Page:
Many of the provisions in the Indiana law have been enacted previously in at least one other state. Arizona also bans abortion on the basis of race, and North Dakota has outlawed abortions performed because the fetus has a disability.
Professor Johnsen said the Indiana legislation was “a clear attempt to interfere and harm and chill doctors’ willingness to perform abortions.”
But Dr. Christina Francis, an obstetrician-gynecologist in Fort Wayne, Ind., who works with anti-abortion groups, said that it stopped far short of a ban, and that “a woman can still procure an abortion just because she wants to.”
Indiana is now home to one of the most restrictive abortion laws on the books after Gov. Mike Pence signed House Bill 1337 into law Thursday.
The legislation prohibits a woman from getting an abortion if her motivation is solely because of the fetus’s race, sex or potential disability. * * *
One criticism of the bill is that a woman can continue to abort a perfectly healthy fetus before 20 weeks without giving any reason at all. But she cannot do so if her motivation is related to disabilities. And opponents have said it intrudes into a woman’s private conversations with a doctor.
During the legislative session, there were uncomfortable conversations in committee and on the floor about the economic effects of forcing parents to keep a severely disabled child.
A doctor could face disciplinary action or civil suit for performing an abortion knowing the procedure was solely due to disability or sex selection. There are no consequences for the woman.
- "Pence signs bill legalizing daily fantasy sports," by Mark Alesia of the Indianapolis Star. The new law is SEA 339.
- "Indiana Legalizes Captive Deer Hunting," by Daniel Xu of Hunting News. See also this ILB post from yesterday re high-powered rifles and hunting preserves bills, along with a constitutional amendment.
- SEA 28, increasing medical malpractice caps, was signed yesterday by the governor.
- HEA 1386, which inter alia, would allow liquor sales at state parks, including the Dunes Pavilion, despite local opposition, was also signed yesterday. From a news release by Dunes Action:
CHESTERTON, Ind. – Today, Governor Mike Pence ignored our voices and signed HEA 1386, which will allow alcohol sales at Indiana Dunes State Park by automatically granting a liquor license to the Department of Natural Resources. Under the new law, which goes into effect on July 1, 2016, alcohol can be sold on the park's premises, which will include the parking lot surrounding the Pavilion during special outdoor events. In effect, Pavilion Partners will now be getting a free permit, courtesy of the Indiana DNR. This is the latest perk in a deal that allows a private company to use public land at a bargain price, and without having to pay property taxes.[3/27/16 Update] From Dan Carden of the NWI times:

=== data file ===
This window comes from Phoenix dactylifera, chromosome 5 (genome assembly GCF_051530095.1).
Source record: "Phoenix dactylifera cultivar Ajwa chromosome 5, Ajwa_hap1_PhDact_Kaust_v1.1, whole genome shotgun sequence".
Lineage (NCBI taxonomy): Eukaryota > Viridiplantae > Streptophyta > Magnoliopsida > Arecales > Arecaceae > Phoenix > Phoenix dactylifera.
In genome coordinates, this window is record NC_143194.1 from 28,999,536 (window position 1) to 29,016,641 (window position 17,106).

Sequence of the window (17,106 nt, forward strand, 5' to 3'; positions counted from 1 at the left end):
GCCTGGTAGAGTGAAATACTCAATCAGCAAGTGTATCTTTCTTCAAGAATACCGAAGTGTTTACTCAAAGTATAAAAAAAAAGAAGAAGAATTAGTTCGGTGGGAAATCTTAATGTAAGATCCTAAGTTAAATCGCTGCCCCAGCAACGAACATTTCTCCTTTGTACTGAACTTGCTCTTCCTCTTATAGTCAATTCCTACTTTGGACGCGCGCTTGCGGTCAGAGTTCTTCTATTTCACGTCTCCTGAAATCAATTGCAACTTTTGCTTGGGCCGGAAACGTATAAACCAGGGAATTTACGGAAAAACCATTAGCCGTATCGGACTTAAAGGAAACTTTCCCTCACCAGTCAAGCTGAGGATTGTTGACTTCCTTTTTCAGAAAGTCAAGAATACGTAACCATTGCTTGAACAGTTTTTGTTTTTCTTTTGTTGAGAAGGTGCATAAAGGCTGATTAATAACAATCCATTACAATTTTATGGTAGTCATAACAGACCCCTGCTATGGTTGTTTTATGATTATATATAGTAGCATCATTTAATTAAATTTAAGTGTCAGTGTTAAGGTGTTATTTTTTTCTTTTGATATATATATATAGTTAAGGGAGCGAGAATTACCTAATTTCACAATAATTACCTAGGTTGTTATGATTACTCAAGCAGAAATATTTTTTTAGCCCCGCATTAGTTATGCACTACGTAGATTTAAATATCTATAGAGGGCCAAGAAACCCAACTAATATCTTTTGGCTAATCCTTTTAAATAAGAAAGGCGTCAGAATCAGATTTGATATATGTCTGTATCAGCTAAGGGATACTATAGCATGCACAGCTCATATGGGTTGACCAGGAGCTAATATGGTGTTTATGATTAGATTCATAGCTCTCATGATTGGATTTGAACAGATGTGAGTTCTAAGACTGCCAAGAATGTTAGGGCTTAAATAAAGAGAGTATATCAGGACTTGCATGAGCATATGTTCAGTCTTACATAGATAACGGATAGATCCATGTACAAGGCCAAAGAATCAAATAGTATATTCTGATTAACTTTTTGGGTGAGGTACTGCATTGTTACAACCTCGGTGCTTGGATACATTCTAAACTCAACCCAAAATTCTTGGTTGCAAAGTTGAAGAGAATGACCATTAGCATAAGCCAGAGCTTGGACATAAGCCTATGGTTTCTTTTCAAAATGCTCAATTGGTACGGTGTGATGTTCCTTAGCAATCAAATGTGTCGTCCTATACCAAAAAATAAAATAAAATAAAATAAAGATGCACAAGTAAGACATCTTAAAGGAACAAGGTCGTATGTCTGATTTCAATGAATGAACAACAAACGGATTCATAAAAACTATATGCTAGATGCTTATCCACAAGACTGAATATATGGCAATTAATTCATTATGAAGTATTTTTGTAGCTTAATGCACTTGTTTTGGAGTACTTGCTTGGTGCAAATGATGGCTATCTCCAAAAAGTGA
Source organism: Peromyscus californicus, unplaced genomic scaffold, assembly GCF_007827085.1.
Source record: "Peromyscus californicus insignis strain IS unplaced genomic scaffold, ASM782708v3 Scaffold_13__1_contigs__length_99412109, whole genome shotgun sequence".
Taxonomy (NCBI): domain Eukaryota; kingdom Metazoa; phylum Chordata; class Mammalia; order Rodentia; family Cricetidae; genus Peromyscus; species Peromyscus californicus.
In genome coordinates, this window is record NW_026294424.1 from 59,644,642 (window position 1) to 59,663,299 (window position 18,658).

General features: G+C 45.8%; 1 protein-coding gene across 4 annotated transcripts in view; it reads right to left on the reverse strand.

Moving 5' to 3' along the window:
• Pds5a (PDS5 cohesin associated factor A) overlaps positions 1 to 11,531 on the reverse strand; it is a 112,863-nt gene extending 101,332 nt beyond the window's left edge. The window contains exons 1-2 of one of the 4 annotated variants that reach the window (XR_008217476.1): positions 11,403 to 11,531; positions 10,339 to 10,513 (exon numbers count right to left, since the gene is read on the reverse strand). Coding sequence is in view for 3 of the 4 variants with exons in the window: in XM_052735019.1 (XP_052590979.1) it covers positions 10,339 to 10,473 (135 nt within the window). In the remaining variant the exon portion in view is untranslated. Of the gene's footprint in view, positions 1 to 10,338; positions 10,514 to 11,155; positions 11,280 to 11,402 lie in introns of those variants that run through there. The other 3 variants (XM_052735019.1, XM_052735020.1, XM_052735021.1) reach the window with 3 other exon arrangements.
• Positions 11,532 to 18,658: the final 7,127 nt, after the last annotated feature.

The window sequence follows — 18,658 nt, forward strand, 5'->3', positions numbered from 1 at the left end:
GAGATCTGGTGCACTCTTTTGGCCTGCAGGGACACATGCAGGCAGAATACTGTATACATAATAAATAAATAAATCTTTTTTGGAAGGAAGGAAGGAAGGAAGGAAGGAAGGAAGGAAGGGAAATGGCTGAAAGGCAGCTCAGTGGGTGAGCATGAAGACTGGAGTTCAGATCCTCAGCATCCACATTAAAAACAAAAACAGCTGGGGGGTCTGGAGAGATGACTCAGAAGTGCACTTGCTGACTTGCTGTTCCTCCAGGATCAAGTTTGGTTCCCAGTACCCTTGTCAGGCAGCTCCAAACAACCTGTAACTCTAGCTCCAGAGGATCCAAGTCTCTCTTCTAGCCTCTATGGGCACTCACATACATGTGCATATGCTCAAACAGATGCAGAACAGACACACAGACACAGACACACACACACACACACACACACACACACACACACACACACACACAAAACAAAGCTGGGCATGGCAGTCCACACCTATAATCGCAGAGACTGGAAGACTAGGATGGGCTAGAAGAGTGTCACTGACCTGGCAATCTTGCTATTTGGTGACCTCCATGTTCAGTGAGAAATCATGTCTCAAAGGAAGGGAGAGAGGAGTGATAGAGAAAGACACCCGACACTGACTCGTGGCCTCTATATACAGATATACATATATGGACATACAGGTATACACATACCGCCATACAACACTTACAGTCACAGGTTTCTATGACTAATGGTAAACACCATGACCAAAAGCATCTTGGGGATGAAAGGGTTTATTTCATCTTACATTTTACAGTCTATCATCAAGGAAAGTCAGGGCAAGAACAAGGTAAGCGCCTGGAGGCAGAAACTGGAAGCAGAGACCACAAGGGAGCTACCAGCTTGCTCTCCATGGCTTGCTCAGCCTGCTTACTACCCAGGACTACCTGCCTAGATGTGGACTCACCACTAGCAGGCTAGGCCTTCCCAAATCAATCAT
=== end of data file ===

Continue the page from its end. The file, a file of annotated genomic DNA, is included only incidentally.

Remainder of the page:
By failing to veto this bill, Governor Pence has struck a blow to local community rights, opened our state park to commercialization for the sake of selling alcohol, and demonstrated a lack of concern for small businesses in our area. The governor missed a golden opportunity to send a strong message to the General Assembly that these ideas are not acceptable. Instead, he signaled that our family-friendly Indiana state parks are now up for grabs.
The possibility of alcohol sales at a renovated Indiana Dunes State Park pavilion has received the blessing of Gov. Mike Pence.
The Republican signed House Enrolled Act 1386 into law Thursday, allowing the Indiana Department of Natural Resources to obtain "state park" alcohol permits for any or all of its parks, without having to follow most of the procedures typically required to get state permission to sell beer, wine or liquor — including local review.
Pavilion Partners, which has a 35-year lease with the DNR to renovate the historic Dunes pavilion and operate various dining and event spaces there, twice was denied an alcohol sales permit last year by the Porter County Alcoholic Beverage Commission.
Under the new law, which takes effect July 1, the DNR must be issued a permit by the Indiana Alcohol and Tobacco Commission if it requests one, and any entity that contracts with the agency in a state park would be permitted to sell alcohol using that license. * * *
State Sen. Karen Tallian, D-Ogden Dunes, whose district includes the park, said Pence is wrong to send the message that if you can't win with local officials who know what their communities need, come to the state and you'll get it, anyway. "If they didn't get what they want, then maybe they should have gone back and renegotiated some of the terms," Tallian said.
- HEA 1127 - Civil proceeding advance payment transactions.
- HEA 1201 - Companion animal steralization
Posted by Marcia Oddi on March 25, 2016 08:40 AM
Posted to Indiana Government